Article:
Quick tips for creating tactile graphics by hand

Simple handmade tactile graphics can be a quick and immediate solution for providing access to graphics, particularly those with important spatial layout. Refer also to our brief summary of design principles for tactile graphics.

Equipment and materials

Almost any materials can be used to create collage pictures for tactile readers. The key is to find a practical solution that is quick and easy for you to use.

Collage

  • smooth, sturdy (150gsm) paper is recommended
  • spur/tracing/embossing wheel for dashed lines (available from dressmaking and blindness equipment stores) or ballpoint pen pressed firmly for a solid line. Place the paper on a flexible surface (rubber, foam or cardboard) then run the spur wheel or pen firmly across the page to draw lines.
    • pros: quick
    • cons: the drawing must be done in reverse from the back side of the page. Pens may tear the paper.
spur wheel and dashed tactile circle
spur wheel
  • craft ink / fabric paint / hot glue gun to create raised lines, which can be traced over a print graphic. Refer to tactileimages.org for instructions on how to use wood glue and a syringe.
    • pros: drawing can be done from the front of the page
    • cons: time must be allowed for drying
  • textured paper or fabric. Mesh, heavy canvas, rigid cardboard, felt sheets and textured wallpaper can be cut and applied to a page to create raised shapes.

Image of whale created with foam sheet for body, googly eye, sequins for belly, and bubble wrap for background

  • string with glue. Soak the string in glue before applying it to the page to create raised lines. Knots can be used to create points along the line.
    • pros: cheap, readily available materials. Creates very distinct raised lines.
    • cons: Time must be allowed for drying.
  • magnets on a white board. Whiteboard tape is an excellent addition to create thin lines.
    • pros: cheap, portable, re-usable, gives good visual contrast and distinct tactile pieces
    • cons: not durable. Pieces can easily be knocked out of place.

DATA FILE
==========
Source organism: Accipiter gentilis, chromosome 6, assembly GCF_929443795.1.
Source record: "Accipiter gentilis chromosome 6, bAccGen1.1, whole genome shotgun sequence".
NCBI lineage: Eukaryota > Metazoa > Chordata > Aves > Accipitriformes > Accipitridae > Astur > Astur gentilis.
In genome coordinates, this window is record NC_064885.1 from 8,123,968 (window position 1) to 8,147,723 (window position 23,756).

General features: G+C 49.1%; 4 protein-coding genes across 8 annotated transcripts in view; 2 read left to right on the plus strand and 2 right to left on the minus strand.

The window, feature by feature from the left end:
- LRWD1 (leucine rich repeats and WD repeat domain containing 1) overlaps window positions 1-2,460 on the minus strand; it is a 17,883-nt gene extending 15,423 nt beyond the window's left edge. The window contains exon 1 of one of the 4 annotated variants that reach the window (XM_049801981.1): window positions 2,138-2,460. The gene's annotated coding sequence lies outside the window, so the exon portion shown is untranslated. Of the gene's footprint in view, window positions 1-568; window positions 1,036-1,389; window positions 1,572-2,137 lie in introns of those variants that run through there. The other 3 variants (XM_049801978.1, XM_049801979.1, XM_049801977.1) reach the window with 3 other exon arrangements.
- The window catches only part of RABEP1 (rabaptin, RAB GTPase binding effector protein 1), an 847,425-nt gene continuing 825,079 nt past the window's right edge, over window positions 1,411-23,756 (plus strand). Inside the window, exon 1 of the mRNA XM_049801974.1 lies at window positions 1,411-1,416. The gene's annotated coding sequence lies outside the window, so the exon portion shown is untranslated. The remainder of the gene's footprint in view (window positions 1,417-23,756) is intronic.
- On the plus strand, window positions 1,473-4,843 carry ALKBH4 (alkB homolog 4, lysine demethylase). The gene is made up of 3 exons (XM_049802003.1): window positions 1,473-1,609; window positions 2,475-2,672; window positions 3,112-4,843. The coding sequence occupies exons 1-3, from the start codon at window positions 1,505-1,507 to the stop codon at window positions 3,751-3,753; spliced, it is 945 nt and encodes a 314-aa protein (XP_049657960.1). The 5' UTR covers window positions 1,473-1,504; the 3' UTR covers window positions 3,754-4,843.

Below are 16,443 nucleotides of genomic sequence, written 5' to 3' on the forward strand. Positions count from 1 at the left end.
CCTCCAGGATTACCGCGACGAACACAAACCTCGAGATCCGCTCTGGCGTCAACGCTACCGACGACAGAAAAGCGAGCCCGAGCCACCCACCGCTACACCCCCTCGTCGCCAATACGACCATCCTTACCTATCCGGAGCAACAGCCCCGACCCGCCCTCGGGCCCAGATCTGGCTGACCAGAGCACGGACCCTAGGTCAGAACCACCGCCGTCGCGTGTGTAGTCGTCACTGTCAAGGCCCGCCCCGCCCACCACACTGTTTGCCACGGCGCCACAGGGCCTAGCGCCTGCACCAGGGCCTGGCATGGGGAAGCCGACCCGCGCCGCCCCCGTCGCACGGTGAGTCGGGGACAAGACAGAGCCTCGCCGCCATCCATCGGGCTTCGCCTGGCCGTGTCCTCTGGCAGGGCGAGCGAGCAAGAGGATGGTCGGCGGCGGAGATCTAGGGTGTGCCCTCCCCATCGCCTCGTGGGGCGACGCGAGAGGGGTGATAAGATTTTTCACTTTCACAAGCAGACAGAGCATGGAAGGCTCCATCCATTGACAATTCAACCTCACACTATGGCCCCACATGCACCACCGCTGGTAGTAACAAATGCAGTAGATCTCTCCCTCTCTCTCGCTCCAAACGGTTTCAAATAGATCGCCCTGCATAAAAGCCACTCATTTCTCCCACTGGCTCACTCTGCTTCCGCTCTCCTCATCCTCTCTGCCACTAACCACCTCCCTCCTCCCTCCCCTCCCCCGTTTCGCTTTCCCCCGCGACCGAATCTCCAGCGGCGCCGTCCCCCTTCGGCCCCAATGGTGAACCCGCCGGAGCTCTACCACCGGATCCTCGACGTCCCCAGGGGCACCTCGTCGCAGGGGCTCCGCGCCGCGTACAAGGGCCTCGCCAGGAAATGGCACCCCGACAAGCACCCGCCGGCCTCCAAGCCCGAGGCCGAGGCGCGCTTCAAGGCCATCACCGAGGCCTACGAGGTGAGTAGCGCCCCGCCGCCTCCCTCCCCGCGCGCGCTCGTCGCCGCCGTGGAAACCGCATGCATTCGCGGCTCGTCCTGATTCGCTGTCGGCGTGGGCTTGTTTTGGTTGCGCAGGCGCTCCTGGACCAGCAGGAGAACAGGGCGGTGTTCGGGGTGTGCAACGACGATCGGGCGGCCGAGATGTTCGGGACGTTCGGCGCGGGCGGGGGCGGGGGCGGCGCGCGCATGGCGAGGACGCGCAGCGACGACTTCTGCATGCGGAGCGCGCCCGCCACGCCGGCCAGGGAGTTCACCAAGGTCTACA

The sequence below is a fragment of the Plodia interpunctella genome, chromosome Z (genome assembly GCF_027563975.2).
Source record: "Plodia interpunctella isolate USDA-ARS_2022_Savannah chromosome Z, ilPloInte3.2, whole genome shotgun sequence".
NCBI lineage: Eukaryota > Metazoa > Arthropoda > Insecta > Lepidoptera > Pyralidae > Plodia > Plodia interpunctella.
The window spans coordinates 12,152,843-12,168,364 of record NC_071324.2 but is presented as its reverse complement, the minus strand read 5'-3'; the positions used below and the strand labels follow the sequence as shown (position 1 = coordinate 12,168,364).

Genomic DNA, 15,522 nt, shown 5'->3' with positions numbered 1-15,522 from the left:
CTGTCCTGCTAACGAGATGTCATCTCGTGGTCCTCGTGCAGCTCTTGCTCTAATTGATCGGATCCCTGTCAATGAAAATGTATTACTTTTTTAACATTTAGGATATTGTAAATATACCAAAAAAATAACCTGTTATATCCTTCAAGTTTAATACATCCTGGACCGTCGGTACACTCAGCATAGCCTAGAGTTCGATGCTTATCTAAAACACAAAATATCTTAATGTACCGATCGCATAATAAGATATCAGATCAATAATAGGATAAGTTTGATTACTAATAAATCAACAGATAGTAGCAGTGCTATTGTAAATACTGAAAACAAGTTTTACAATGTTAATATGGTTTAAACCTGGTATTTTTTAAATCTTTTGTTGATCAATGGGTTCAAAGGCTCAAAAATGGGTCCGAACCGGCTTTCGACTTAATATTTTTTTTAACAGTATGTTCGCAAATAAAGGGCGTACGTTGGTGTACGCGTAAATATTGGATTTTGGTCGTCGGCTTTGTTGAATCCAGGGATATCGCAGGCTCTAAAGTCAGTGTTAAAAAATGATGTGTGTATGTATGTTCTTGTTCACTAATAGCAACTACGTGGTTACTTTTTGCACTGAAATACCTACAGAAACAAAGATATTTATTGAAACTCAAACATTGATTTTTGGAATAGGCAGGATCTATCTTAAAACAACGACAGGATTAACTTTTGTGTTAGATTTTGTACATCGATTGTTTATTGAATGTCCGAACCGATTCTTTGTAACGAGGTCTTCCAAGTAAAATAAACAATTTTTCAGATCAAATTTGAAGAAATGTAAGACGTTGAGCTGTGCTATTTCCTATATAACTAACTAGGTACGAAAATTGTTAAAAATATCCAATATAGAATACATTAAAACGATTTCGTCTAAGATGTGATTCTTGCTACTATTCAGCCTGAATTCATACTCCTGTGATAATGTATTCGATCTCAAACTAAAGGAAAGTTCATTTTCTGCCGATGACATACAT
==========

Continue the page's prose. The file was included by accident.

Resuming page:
• Wikki Stix are acrylic string with a wax coating. They can be bent and stuck to paper to form simple and colourful tactile drawings. They can’t be broken by hand but can easily be cut with scissors. They are reusable.
    • pros: Reusable. Quick and instant. Can be used by blind children to create their own drawings.
    • cons: Not durable.

Wikki Stix packet and simple shape drawings

Tactile drawing boards

Tactile drawing boards can be constructed by hand or purchased commercially. They can be used by both vision impaired users and sighted assistants. Drawing is applied to the top of the page.

    • plastic sheets (Mylar sheets). The sheets pucker up and form a raised image on the drawing side. They must be used in conjunction with a rubber drawing board and an ordinary stylus or ball-point pen.
      • availability: inTACT Sketchpad (includes an eraser tool),  DRAFTSMAN Tactile Drawing Board, TactileDoodle kit, or the TactiPad Drawing Board (includes drawing tools with measurement and the option to pair with a motorised drawing arm for drawing from computer images). A similar effect can be achieved using A4 plastic sleeves/sheet protectors over a flexible mouse mat.
      • cons: expensive consumables; erasures are not possible

TactiPad Drawing Board with mylar sheet and tactile rulers around edge

  • Sensational Blackboard or silicone baking mat. Use in conjunction with ordinary paper and pen to form raised lines on the drawing side.
    • pros: cheap, readily available consumables
  • cork board. Use push pins and elastic bands or string for graph construction, or cut-out shapes and braille labels for concept maps, timelines, flow charts, etc.
    • pros: cheap, readily available consumables
    • cons: graphics are temporary
  • flyscreen gauze or similar can be used underneath standard paper. When drawn on with crayon, the lines are slightly raised and textured.
    • pros: cheap, readily available consumables. Suitable for drawing by vision impaired children.
    • cons: not tactually clear

Magnatab magnetic drawing tablet

Designed as toys, magnetic drawing tablets have a grid of metal balls and a magnetic pen that raises the balls. It does not give good results for reading graphics but is a fun tool for blind children to practice drawing and can also be used for braille, albeit at the incorrect size.

red magnatab tablet and pen with metal balls raised to read "square" in braille with drawing of a square